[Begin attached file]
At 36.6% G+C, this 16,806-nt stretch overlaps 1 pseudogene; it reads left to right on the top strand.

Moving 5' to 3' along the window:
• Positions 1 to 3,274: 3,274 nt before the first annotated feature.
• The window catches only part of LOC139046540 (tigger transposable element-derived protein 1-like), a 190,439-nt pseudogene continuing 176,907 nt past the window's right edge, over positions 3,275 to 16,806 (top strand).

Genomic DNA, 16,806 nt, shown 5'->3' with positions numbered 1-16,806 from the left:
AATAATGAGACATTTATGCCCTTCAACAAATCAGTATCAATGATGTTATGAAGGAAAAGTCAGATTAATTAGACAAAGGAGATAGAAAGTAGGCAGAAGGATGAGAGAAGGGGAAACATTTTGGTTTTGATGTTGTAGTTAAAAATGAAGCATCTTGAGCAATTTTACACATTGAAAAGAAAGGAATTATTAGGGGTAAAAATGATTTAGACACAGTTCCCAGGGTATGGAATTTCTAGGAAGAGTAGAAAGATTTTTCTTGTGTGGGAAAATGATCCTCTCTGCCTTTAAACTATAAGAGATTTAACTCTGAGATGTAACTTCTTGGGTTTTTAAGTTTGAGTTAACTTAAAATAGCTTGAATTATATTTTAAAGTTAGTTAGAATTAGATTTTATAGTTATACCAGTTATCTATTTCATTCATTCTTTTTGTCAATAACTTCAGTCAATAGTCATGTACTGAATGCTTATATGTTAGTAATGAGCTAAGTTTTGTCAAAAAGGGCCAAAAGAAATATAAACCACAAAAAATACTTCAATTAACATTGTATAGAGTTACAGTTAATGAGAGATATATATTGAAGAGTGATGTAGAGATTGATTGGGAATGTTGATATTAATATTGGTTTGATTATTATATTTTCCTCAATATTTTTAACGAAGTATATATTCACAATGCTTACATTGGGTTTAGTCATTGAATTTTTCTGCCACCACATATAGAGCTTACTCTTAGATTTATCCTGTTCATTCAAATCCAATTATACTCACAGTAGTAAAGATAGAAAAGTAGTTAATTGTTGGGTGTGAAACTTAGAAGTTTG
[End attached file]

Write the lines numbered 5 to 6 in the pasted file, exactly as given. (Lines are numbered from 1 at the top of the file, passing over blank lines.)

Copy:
Genomic DNA, 16,806 nt, shown 5'->3' with positions numbered 1-16,806 from the left:
AATAATGAGACATTTATGCCCTTCAACAAATCAGTATCAATGATGTTATGAAGGAAAAGTCAGATTAATTAGACAAAGGAGATAGAAAGTAGGCAGAAGGATGAGAGAAGGGGAAACATTTTGGTTTTGATGTTGTAGTTAAAAATGAAGCATCTTGAGCAATTTTACACATTGAAAAGAAAGGAATTATTAGGGGTAAAAATGATTTAGACACAGTTCCCAGGGTATGGAATTTCTAGGAAGAGTAGAAAGATTTTTCTTGTGTGGGAAAATGATCCTCTCTGCCTTTAAACTATAAGAGATTTAACTCTGAGATGTAACTTCTTGGGTTTTTAAGTTTGAGTTAACTTAAAATAGCTTGAATTATATTTTAAAGTTAGTTAGAATTAGATTTTATAGTTATACCAGTTATCTATTTCATTCATTCTTTTTGTCAATAACTTCAGTCAATAGTCATGTACTGAATGCTTATATGTTAGTAATGAGCTAAGTTTTGTCAAAAAGGGCCAAAAGAAATATAAACCACAAAAAATACTTCAATTAACATTGTATAGAGTTACAGTTAATGAGAGATATATATTGAAGAGTGATGTAGAGATTGATTGGGAATGTTGATATTAATATTGGTTTGATTATTATATTTTCCTCAATATTTTTAACGAAGTATATATTCACAATGCTTACATTGGGTTTAGTCATTGAATTTTTCTGCCACCACATATAGAGCTTACTCTTAGATTTATCCTGTTCATTCAAATCCAATTATACTCACAGTAGTAAAGATAGAAAAGTAGTTAATTGTTGGGTGTGAAACTTAGAAGTTTG